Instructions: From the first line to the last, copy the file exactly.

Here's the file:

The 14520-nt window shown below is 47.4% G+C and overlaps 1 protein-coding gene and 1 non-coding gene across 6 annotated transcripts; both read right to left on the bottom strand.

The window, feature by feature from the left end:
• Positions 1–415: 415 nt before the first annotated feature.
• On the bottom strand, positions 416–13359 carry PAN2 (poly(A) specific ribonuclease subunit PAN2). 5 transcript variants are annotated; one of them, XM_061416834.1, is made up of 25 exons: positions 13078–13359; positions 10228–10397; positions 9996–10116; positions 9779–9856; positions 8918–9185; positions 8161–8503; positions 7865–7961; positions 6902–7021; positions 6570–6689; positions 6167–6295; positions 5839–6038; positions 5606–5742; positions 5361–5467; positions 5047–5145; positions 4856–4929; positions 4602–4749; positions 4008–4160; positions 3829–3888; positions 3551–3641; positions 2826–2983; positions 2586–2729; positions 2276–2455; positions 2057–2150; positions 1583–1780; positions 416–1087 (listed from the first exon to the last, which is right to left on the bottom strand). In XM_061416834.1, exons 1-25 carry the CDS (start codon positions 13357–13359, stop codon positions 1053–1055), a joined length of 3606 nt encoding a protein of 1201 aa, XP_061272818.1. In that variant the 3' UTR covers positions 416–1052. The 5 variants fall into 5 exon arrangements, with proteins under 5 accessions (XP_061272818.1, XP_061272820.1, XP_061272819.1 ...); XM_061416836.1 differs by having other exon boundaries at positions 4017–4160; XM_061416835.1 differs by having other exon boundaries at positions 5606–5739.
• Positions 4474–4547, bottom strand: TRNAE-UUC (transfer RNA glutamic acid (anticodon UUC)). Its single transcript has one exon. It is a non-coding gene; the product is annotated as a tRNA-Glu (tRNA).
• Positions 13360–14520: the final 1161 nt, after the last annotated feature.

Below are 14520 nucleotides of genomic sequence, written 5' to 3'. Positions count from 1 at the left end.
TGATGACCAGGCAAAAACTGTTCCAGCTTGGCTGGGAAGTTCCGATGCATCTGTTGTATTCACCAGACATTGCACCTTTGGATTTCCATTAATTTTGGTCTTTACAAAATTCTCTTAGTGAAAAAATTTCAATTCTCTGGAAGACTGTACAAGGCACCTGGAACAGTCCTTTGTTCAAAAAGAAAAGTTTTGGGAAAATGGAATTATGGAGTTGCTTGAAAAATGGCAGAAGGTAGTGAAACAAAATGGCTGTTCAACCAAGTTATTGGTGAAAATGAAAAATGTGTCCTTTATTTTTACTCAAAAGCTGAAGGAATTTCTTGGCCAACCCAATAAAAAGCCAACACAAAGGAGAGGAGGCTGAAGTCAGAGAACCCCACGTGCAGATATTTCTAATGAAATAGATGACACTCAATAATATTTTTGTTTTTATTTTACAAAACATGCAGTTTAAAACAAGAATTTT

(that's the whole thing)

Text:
The 14520-nt window shown below is 47.4% G+C and overlaps 1 protein-coding gene and 1 non-coding gene across 6 annotated transcripts; both read right to left on the bottom strand.

The window, feature by feature from the left end:
• Positions 1–415: 415 nt before the first annotated feature.
• On the bottom strand, positions 416–13359 carry PAN2 (poly(A) specific ribonuclease subunit PAN2). 5 transcript variants are annotated; one of them, XM_061416834.1, is made up of 25 exons: positions 13078–13359; positions 10228–10397; positions 9996–10116; positions 9779–9856; positions 8918–9185; positions 8161–8503; positions 7865–7961; positions 6902–7021; positions 6570–6689; positions 6167–6295; positions 5839–6038; positions 5606–5742; positions 5361–5467; positions 5047–5145; positions 4856–4929; positions 4602–4749; positions 4008–4160; positions 3829–3888; positions 3551–3641; positions 2826–2983; positions 2586–2729; positions 2276–2455; positions 2057–2150; positions 1583–1780; positions 416–1087 (listed from the first exon to the last, which is right to left on the bottom strand). In XM_061416834.1, exons 1-25 carry the CDS (start codon positions 13357–13359, stop codon positions 1053–1055), a joined length of 3606 nt encoding a protein of 1201 aa, XP_061272818.1. In that variant the 3' UTR covers positions 416–1052. The 5 variants fall into 5 exon arrangements, with proteins under 5 accessions (XP_061272818.1, XP_061272820.1, XP_061272819.1 ...); XM_061416836.1 differs by having other exon boundaries at positions 4017–4160; XM_061416835.1 differs by having other exon boundaries at positions 5606–5739.
• Positions 4474–4547, bottom strand: TRNAE-UUC (transfer RNA glutamic acid (anticodon UUC)). Its single transcript has one exon. It is a non-coding gene; the product is annotated as a tRNA-Glu (tRNA).
• Positions 13360–14520: the final 1161 nt, after the last annotated feature.

Below are 14520 nucleotides of genomic sequence, written 5' to 3'. Positions count from 1 at the left end.
TGATGACCAGGCAAAAACTGTTCCAGCTTGGCTGGGAAGTTCCGATGCATCTGTTGTATTCACCAGACATTGCACCTTTGGATTTCCATTAATTTTGGTCTTTACAAAATTCTCTTAGTGAAAAAATTTCAATTCTCTGGAAGACTGTACAAGGCACCTGGAACAGTCCTTTGTTCAAAAAGAAAAGTTTTGGGAAAATGGAATTATGGAGTTGCTTGAAAAATGGCAGAAGGTAGTGAAACAAAATGGCTGTTCAACCAAGTTATTGGTGAAAATGAAAAATGTGTCCTTTATTTTTACTCAAAAGCTGAAGGAATTTCTTGGCCAACCCAATAAAAAGCCAACACAAAGGAGAGGAGGCTGAAGTCAGAGAACCCCACGTGCAGATATTTCTAATGAAATAGATGACACTCAATAATATTTTTGTTTTTATTTTACAAAACATGCAGTTTAAAACAAGAATTTT